The Rev. David Lynch; Rector; Episcopal Church of the Resurrection; Blue Springs, MO
From the Rector . . .                         June 24, 2016
St. John the Baptist
On Friday (June 24th) we celebrate the feast of St. John the Baptist.  His life is a testament to the coming of Christ's Kingdom.  Here is a brief synopsis:

Jesus called John the greatest of all those who had preceded him: "I tell you, among those born of women, no one is greater than John...." But John would have agreed completely with what Jesus added: "Yet the least in the kingdom of God is greater than he" (Luke 7:28).

John spent his time in the desert, an ascetic. He began to announce the coming of the Kingdom, and to call everyone to a fundamental reformation of life.

His purpose was to prepare the way for Jesus. His Baptism, he said, was for repentance. But One would come who would baptize with the Holy Spirit and fire. John is not worthy even to carry his sandals. His attitude toward Jesus was: "He must increase; I must decrease" (John 3:30).

John was humbled to find among the crowd of sinners who came to be baptized the one whom he already knew to be the Messiah. "I need to be baptized by you" (Matthew 3:14b). But Jesus insisted, "Allow it now, for thus it is fitting for us to fulfill all righteousness" (Matthew 3:15b). Jesus, true and humble human as well as eternal God, was eager to do what was required of any good Jew. John thus publicly entered the community of those awaiting the Messiah. But making himself part of that community, he made it truly messianic.

The greatness of John, his pivotal place in the history of salvation, is seen in the great emphasis Luke gives to the announcement of his birth and the event itself-both made prominently parallel to the same occurrences in the life of Jesus. John attracted countless people ("all Judea") to the banks of the Jordan, and it occurred to some people that he might be the Messiah. But he constantly deferred to Jesus, even to sending away some of his followers to become the first disciples of Jesus.
Perhaps John's idea of the coming of the Kingdom of God was not being perfectly fulfilled in the public ministry of Jesus. For whatever reason, he sent his disciples (when he was in prison) to ask Jesus if he was the Messiah. Jesus' answer showed that the Messiah was to be a figure like that of the Suffering Servant in Isaiah (chapters 49 through 53). John himself would share in the pattern of messianic suffering, losing his life to the revenge of Herodias.

John challenges us Christians to the fundamental attitude of Christianity-total dependence on the Father, in Christ. Except for the Mother of God, no one had a higher function in the unfolding of salvation. Yet the least in the kingdom, Jesus said, is greater than he, for the pure gift that the Father gives. The attractiveness as well as the austerity of John, his fierce courage in denouncing evil-all stem from his fundamental and total placing of his life within the will of God.

And this is not something which was only true once, long ago in the past. It is always true, because the repentance which he preached always remains the way into the kingdom which he announced. He is not a figure that we can forget now that Jesus, the true light, has appeared. John is always relevant because he calls for a preparation which all people need to make. Hence every year there are four weeks in the life of the Church in which it listens to the voice of the Baptist. These are the weeks of Advent".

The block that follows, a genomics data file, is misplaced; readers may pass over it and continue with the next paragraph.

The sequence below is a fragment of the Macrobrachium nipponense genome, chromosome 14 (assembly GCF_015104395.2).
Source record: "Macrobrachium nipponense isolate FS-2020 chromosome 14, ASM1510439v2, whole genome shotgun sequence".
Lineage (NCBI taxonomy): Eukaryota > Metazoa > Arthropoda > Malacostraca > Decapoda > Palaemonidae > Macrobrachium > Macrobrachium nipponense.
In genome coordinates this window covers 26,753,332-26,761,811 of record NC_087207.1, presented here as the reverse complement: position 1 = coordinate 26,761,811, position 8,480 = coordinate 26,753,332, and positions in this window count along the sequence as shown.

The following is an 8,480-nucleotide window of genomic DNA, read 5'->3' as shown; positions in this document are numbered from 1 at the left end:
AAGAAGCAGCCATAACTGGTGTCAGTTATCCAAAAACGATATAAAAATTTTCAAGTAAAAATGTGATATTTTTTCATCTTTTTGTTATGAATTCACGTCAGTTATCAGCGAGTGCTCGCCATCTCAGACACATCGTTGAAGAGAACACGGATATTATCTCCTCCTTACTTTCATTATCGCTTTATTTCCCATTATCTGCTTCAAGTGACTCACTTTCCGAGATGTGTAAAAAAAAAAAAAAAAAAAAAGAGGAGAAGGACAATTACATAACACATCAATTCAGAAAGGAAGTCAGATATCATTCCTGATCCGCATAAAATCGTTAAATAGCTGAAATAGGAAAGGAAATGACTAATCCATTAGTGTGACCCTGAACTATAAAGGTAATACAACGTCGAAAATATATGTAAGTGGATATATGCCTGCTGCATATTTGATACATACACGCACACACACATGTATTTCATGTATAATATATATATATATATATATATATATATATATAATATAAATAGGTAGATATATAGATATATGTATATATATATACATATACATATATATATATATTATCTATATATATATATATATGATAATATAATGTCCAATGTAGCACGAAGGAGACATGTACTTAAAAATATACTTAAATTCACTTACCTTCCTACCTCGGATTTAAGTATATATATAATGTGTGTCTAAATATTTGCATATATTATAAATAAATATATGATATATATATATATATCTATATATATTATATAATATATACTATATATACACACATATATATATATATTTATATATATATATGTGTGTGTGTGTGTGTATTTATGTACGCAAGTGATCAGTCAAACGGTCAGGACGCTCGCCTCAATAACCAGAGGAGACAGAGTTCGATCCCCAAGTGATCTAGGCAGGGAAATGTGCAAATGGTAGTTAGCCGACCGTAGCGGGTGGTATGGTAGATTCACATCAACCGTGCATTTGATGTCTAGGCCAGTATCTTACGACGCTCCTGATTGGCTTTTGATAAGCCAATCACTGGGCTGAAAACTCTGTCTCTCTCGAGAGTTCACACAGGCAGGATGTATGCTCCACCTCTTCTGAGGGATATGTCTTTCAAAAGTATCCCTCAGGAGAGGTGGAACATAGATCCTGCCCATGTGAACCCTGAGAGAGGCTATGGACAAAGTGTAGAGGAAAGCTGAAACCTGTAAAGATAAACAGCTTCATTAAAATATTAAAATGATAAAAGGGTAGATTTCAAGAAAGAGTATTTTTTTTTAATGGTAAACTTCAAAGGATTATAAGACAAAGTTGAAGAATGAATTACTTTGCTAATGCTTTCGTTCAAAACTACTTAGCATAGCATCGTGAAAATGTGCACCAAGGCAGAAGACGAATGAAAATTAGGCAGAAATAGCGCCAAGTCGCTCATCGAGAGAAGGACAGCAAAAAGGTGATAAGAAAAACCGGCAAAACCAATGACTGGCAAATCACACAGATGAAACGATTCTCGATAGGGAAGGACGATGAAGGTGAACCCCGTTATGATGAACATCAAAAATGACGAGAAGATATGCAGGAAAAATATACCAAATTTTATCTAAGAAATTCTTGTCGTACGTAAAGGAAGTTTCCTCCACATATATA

Today, and in the days to come, John the Baptist's message has meaning to us in the midst of the recent tragedies in our country.  Orlando only highlights our need for repentance, reflection and commitment; commitment that can help change the face of evil in today's world.  Not only for those affected by the events of Orlando and other places, but also in the midst of a very distressing political firestorm, we are called not only to prayer, but to act like Jesus would be acting today.  How is Jesus responding to the events of Orlando and other acts of terror, hatred and violence?  What is Christ calling us to do to battle the evil that exists around us?  We are polarized by our politics and we are paralyzed by our inability to respond to the evil and violence that jeopardizes peace in America.  Gun control, gun abuse, republican fanaticism, democrat fanaticism, terrorism and terrorists; these are all issues that are causing fear among us.  How do we fight against this fear if not by looking to the example of Christ? 
St. Benedict has said it well:

"Prefer nothing to Christ, for he has preferred nothing to us"

Jane A. Tomaine writes in her book St. Benedict's Tool Box :  "When we prefer Christ, bottom line we choose him over another-his way over other ways, his self-giving love over a love meted out on merit or convenience, his expansive and compassionate priorities over our often limited ones.  These choices, over time, mold us more and more into his likeness.  Perhaps preferring nothing but Christ is just being Christ in our daily lives.  We strive to do this as best as we can each day, responding as much like him as we can in all the many places and situations before us,  ...a worthy goal for us all. 
Let us prefer nothing whatever to Christ."
Almighty God, give us grace to cast away the works of
darkness, and put on the armor of light, now in the time of
this mortal life in which your Son Jesus Christ came to visit
us in great humility; that in the last day, when he shall come
again in his glorious majesty to judge both the living and the
dead, we may rise to the life immortal; through him who lives
and reigns with you and the Holy Spirit, one God, now and
for ever. Amen  (BCP, page 211)

Fr. David